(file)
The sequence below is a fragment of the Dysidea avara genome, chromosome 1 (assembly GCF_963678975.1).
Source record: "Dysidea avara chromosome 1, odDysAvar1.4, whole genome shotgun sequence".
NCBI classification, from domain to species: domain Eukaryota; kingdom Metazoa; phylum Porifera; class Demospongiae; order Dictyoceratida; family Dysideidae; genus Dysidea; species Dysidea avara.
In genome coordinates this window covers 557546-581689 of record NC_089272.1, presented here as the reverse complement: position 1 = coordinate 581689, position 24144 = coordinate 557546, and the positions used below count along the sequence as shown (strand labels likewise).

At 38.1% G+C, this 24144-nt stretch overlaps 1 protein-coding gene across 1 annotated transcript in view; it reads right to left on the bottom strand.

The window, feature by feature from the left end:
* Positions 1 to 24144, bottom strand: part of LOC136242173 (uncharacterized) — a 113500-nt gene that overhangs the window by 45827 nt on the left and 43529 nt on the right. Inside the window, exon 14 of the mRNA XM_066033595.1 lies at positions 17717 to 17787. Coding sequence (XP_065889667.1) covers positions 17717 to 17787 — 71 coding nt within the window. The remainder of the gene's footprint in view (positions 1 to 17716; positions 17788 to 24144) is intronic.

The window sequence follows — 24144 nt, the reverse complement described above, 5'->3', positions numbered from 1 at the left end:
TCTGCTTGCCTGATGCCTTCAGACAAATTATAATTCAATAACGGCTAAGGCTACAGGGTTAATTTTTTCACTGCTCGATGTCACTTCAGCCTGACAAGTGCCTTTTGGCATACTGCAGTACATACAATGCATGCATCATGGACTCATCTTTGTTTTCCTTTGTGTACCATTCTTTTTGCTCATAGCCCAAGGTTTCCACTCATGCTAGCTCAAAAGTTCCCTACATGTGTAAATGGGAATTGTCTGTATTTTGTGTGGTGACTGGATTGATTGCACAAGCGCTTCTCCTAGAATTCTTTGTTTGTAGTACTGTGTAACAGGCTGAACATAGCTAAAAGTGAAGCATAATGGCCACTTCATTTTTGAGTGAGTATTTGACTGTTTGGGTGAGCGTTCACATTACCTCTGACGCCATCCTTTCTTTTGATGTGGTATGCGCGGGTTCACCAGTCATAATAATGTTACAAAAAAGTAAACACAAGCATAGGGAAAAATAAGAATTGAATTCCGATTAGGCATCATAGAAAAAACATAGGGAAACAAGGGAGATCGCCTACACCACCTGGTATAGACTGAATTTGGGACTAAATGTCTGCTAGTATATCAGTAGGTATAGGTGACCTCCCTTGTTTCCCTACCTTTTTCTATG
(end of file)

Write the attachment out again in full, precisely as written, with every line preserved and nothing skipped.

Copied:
The sequence below is a fragment of the Dysidea avara genome, chromosome 1 (assembly GCF_963678975.1).
Source record: "Dysidea avara chromosome 1, odDysAvar1.4, whole genome shotgun sequence".
NCBI classification, from domain to species: domain Eukaryota; kingdom Metazoa; phylum Porifera; class Demospongiae; order Dictyoceratida; family Dysideidae; genus Dysidea; species Dysidea avara.
In genome coordinates this window covers 557546-581689 of record NC_089272.1, presented here as the reverse complement: position 1 = coordinate 581689, position 24144 = coordinate 557546, and the positions used below count along the sequence as shown (strand labels likewise).

At 38.1% G+C, this 24144-nt stretch overlaps 1 protein-coding gene across 1 annotated transcript in view; it reads right to left on the bottom strand.

The window, feature by feature from the left end:
* Positions 1 to 24144, bottom strand: part of LOC136242173 (uncharacterized) — a 113500-nt gene that overhangs the window by 45827 nt on the left and 43529 nt on the right. Inside the window, exon 14 of the mRNA XM_066033595.1 lies at positions 17717 to 17787. Coding sequence (XP_065889667.1) covers positions 17717 to 17787 — 71 coding nt within the window. The remainder of the gene's footprint in view (positions 1 to 17716; positions 17788 to 24144) is intronic.

The window sequence follows — 24144 nt, the reverse complement described above, 5'->3', positions numbered from 1 at the left end:
TCTGCTTGCCTGATGCCTTCAGACAAATTATAATTCAATAACGGCTAAGGCTACAGGGTTAATTTTTTCACTGCTCGATGTCACTTCAGCCTGACAAGTGCCTTTTGGCATACTGCAGTACATACAATGCATGCATCATGGACTCATCTTTGTTTTCCTTTGTGTACCATTCTTTTTGCTCATAGCCCAAGGTTTCCACTCATGCTAGCTCAAAAGTTCCCTACATGTGTAAATGGGAATTGTCTGTATTTTGTGTGGTGACTGGATTGATTGCACAAGCGCTTCTCCTAGAATTCTTTGTTTGTAGTACTGTGTAACAGGCTGAACATAGCTAAAAGTGAAGCATAATGGCCACTTCATTTTTGAGTGAGTATTTGACTGTTTGGGTGAGCGTTCACATTACCTCTGACGCCATCCTTTCTTTTGATGTGGTATGCGCGGGTTCACCAGTCATAATAATGTTACAAAAAAGTAAACACAAGCATAGGGAAAAATAAGAATTGAATTCCGATTAGGCATCATAGAAAAAACATAGGGAAACAAGGGAGATCGCCTACACCACCTGGTATAGACTGAATTTGGGACTAAATGTCTGCTAGTATATCAGTAGGTATAGGTGACCTCCCTTGTTTCCCTACCTTTTTCTATG